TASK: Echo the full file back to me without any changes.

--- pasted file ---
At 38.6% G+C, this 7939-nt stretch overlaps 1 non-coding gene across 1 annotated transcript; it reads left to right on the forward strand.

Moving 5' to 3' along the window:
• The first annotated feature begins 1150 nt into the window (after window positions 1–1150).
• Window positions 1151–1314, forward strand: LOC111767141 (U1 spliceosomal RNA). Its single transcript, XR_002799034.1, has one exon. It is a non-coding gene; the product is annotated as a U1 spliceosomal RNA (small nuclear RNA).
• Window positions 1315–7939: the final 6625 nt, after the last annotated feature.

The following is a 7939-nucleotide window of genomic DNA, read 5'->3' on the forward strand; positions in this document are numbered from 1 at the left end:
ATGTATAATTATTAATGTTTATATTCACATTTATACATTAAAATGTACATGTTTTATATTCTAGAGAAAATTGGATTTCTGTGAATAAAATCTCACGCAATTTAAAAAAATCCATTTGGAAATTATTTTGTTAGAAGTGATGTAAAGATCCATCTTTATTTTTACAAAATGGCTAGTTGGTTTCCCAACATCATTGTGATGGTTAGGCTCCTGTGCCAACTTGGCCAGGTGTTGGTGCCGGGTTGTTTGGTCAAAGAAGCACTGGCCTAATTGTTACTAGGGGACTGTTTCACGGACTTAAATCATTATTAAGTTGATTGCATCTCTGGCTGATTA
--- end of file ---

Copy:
At 38.6% G+C, this 7939-nt stretch overlaps 1 non-coding gene across 1 annotated transcript; it reads left to right on the forward strand.

Moving 5' to 3' along the window:
• The first annotated feature begins 1150 nt into the window (after window positions 1–1150).
• Window positions 1151–1314, forward strand: LOC111767141 (U1 spliceosomal RNA). Its single transcript, XR_002799034.1, has one exon. It is a non-coding gene; the product is annotated as a U1 spliceosomal RNA (small nuclear RNA).
• Window positions 1315–7939: the final 6625 nt, after the last annotated feature.

The following is a 7939-nucleotide window of genomic DNA, read 5'->3' on the forward strand; positions in this document are numbered from 1 at the left end:
ATGTATAATTATTAATGTTTATATTCACATTTATACATTAAAATGTACATGTTTTATATTCTAGAGAAAATTGGATTTCTGTGAATAAAATCTCACGCAATTTAAAAAAATCCATTTGGAAATTATTTTGTTAGAAGTGATGTAAAGATCCATCTTTATTTTTACAAAATGGCTAGTTGGTTTCCCAACATCATTGTGATGGTTAGGCTCCTGTGCCAACTTGGCCAGGTGTTGGTGCCGGGTTGTTTGGTCAAAGAAGCACTGGCCTAATTGTTACTAGGGGACTGTTTCACGGACTTAAATCATTATTAAGTTGATTGCATCTCTGGCTGATTA